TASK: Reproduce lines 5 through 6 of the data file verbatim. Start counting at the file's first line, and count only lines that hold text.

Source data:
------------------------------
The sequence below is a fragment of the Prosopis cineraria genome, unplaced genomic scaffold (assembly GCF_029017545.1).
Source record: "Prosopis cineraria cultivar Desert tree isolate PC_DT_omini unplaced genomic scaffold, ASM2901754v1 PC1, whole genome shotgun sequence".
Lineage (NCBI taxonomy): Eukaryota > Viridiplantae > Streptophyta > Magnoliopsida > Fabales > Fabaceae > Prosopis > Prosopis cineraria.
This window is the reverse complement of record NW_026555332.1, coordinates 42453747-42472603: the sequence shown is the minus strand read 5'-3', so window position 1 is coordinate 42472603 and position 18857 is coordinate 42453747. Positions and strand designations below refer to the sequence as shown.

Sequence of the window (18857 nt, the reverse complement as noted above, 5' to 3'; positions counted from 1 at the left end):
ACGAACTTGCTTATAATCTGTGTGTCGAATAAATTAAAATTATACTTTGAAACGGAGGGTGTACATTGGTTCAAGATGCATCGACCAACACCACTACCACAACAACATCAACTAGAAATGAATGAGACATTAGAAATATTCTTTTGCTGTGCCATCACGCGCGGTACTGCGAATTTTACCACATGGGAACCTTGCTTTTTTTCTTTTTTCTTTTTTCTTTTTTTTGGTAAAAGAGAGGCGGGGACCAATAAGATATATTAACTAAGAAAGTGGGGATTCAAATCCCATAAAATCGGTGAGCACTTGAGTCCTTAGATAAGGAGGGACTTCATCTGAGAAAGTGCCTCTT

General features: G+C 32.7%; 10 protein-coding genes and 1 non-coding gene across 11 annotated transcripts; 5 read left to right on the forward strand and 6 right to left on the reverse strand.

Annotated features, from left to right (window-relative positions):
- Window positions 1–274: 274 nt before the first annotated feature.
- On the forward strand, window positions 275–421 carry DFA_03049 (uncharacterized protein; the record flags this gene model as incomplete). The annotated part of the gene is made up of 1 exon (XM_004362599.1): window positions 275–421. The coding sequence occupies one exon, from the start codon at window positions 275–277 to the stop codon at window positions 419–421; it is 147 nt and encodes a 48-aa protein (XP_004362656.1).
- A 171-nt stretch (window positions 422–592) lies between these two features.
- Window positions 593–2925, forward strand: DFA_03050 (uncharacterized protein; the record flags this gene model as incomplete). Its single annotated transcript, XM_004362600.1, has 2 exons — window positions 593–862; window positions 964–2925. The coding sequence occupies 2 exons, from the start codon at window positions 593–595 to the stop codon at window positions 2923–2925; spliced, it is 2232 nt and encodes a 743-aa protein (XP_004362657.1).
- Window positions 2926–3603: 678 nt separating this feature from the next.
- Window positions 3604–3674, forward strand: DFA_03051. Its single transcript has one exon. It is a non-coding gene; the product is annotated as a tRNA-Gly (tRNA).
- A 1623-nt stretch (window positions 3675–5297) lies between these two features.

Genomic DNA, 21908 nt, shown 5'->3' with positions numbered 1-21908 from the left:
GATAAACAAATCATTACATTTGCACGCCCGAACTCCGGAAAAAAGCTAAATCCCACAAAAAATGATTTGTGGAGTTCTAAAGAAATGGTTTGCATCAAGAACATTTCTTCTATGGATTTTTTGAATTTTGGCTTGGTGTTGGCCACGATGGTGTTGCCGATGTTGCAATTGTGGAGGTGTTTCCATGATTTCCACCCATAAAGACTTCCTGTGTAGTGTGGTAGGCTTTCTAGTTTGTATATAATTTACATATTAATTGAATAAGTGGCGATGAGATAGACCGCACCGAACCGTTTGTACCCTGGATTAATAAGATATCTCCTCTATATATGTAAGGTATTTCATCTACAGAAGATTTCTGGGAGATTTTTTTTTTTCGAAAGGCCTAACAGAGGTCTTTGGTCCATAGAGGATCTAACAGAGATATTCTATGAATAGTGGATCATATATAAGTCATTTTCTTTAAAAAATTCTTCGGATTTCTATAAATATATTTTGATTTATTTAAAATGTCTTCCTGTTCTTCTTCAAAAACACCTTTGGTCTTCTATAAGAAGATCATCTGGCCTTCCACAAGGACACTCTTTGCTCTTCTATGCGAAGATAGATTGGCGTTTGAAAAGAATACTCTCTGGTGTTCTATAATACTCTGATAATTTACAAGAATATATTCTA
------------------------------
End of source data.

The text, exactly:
Sequence of the window (18857 nt, the reverse complement as noted above, 5' to 3'; positions counted from 1 at the left end):
ACGAACTTGCTTATAATCTGTGTGTCGAATAAATTAAAATTATACTTTGAAACGGAGGGTGTACATTGGTTCAAGATGCATCGACCAACACCACTACCACAACAACATCAACTAGAAATGAATGAGACATTAGAAATATTCTTTTGCTGTGCCATCACGCGCGGTACTGCGAATTTTACCACATGGGAACCTTGCTTTTTTTCTTTTTTCTTTTTTCTTTTTTTTGGTAAAAGAGAGGCGGGGACCAATAAGATATATTAACTAAGAAAGTGGGGATTCAAATCCCATAAAATCGGTGAGCACTTGAGTCCTTAGATAAGGAGGGACTTCATCTGAGAAAGTGCCTCTT